If my daughter could have her way, she would be a mac-and-cheeseatarian. Of course, I’ve always known that it’s not the healthiest meal around, but a new study that found phthalates in 29 different cheese products — from natural string cheese to processed cheese powder — has me concerned.
Four different agencies worked together to fund the study, which tested cheese products bought in the United States. Of everything they tested, the chemicals in boxed mac and cheese products, especially the ones with powdered cheese, were the worst, with every single one showing high levels of phthalates.
Even organic products.
Top: J. Kenji Lopez-Alt’s 3-Ingredient Mac and Cheese | Serious Eats
Phthalates are typically used to make plastics more flexible, but they can — and often do — seep into products packaged in plastics including many self-care products like shampoo or body wash and, now apparently, food. Finding them at these levels in our food is problematic since some studies have found that they can cause disruptions to testosterone production in boys and are linked to learning and behavior problems in older kids.
And here I’ve been worried about sugar causing wild behavior all this time.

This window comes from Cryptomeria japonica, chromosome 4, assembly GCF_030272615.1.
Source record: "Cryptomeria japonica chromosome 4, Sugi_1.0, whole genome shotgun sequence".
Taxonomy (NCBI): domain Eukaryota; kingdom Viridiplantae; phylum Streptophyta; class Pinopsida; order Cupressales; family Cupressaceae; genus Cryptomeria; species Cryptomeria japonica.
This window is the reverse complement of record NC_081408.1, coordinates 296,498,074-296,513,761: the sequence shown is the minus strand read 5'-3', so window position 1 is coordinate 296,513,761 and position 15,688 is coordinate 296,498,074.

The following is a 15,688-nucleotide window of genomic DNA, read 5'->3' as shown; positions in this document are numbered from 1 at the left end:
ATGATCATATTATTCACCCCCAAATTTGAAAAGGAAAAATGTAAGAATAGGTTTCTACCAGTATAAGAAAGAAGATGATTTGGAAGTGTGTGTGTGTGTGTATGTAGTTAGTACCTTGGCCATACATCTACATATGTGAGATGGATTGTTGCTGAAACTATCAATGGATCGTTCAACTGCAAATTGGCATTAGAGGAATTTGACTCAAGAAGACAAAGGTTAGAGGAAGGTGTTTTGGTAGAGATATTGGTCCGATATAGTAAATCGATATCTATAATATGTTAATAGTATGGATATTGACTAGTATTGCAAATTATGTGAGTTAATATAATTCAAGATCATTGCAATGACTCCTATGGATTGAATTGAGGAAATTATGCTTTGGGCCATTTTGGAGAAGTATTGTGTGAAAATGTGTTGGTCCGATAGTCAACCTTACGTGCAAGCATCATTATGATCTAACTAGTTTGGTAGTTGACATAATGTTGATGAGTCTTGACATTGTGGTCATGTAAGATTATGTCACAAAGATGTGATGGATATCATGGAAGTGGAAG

How to make mac and cheese in the microwave | The Kitchn
So…what do we do?
To start, quit buying boxed mac and cheese. The groups who funded this study say they don’t believe any store-bought version is safe. Then, let the FDA know that you’re not okay with our kids’ food containing even trace amounts of phthalates.
And at meal times? We love every single one of these decadent mac and cheese recipes, though admittedly, some are a bit too much work for busy weeknights. Check them out for weekend cooking and don’t miss directions from our friends at The Kitchn on how to make DIY microwave mac and cheese (pictured above).
For every day mac and cheese eats, whip up J. Kenji Lopez-Alt’s 3-ingredient mac and cheese recipe at Serious Eats (pictured top). It is so much tastier than boxed and incredibly easy to make. I like to make a big batch and store in individual containers in the refrigerator for the week. Then, the kids can microwave them for 30 seconds or so for a quick lunch or easy dinner.
Once school is back in session, I’ll warm individual portions of this easy mac and cheese recipe in the morning to pack in a thermos or in my new favorite lunchbox, the OmieBox, which has a built-in thermos that really does keep my kids’ lunches warm all day long. Warm, cheesy goodness without the preservatives…or phthalates. Sounds good to me.
[h/t The New York Times]